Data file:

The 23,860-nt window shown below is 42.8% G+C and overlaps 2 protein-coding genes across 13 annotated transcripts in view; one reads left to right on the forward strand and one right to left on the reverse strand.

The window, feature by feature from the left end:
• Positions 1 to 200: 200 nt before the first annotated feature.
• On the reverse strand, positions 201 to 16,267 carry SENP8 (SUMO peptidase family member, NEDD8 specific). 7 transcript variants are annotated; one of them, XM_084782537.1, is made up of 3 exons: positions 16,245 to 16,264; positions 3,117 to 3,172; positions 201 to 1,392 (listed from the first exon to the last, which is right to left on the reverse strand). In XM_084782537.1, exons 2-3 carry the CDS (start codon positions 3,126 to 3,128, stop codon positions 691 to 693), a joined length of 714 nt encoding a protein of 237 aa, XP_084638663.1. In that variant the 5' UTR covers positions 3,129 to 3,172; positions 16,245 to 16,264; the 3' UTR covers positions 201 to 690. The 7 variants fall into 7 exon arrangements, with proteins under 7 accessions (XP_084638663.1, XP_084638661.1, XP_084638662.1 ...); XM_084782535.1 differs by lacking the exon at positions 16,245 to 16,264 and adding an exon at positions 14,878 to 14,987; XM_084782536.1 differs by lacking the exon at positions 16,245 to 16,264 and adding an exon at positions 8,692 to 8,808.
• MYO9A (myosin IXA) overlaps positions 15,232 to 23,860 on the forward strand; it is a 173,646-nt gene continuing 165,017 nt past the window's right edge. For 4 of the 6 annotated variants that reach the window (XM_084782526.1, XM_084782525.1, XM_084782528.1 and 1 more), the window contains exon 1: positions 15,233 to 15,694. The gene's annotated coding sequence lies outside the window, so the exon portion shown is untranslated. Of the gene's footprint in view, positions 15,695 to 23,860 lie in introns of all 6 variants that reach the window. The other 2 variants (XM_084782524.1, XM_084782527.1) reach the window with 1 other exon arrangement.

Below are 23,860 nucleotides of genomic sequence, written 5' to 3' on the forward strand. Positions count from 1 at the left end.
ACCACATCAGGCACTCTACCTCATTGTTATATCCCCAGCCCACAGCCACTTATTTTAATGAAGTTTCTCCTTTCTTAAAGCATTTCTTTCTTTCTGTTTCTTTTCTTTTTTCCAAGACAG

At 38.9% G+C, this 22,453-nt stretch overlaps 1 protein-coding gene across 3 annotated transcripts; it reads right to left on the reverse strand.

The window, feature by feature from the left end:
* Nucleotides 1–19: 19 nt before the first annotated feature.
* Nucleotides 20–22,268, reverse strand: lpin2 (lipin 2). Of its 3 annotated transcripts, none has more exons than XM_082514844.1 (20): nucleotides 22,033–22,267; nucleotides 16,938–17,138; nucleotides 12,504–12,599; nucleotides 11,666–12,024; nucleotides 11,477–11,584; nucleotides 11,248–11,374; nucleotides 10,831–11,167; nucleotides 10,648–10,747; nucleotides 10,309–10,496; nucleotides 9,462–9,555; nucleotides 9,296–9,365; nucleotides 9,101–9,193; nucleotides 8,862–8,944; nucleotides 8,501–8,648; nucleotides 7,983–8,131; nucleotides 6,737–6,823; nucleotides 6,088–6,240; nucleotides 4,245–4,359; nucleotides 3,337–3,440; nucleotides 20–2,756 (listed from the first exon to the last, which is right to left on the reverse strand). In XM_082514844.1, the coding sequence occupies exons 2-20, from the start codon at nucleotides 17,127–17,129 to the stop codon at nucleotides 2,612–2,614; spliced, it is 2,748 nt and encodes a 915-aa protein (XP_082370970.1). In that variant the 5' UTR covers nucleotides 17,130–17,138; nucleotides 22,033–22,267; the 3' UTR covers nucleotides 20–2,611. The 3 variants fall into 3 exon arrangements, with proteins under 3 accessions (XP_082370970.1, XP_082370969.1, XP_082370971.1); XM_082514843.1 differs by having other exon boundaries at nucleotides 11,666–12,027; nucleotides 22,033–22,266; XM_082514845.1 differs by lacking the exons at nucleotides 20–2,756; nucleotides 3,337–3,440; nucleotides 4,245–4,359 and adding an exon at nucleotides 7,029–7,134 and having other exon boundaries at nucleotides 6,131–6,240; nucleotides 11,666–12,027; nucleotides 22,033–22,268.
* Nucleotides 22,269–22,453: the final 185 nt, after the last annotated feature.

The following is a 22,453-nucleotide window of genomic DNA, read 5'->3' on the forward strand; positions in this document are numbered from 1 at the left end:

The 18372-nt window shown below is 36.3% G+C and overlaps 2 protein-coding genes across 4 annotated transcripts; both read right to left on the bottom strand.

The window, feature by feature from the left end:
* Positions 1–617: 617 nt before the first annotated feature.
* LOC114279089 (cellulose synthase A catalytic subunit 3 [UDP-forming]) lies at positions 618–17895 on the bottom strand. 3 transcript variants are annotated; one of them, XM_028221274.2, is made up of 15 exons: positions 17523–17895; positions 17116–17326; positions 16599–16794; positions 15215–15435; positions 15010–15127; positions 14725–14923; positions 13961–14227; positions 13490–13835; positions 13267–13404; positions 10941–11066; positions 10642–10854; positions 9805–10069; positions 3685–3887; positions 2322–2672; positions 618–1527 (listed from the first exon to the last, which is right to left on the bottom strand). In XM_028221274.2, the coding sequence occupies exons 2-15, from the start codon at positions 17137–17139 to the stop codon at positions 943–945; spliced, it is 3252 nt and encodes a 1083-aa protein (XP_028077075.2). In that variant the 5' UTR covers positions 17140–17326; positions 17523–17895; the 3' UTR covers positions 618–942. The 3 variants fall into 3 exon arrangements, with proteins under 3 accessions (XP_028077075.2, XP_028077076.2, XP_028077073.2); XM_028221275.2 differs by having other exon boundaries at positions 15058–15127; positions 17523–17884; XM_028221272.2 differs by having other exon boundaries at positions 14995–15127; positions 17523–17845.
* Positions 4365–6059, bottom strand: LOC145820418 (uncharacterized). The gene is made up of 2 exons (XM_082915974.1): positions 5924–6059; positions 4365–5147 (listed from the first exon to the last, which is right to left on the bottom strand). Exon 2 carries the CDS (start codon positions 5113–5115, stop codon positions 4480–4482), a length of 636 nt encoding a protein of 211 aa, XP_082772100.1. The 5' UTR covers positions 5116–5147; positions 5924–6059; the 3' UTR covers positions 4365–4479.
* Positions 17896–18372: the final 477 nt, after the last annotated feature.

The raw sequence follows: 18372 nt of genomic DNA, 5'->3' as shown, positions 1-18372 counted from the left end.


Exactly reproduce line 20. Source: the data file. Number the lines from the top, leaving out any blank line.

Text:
The raw sequence follows: 18372 nt of genomic DNA, 5'->3' as shown, positions 1-18372 counted from the left end.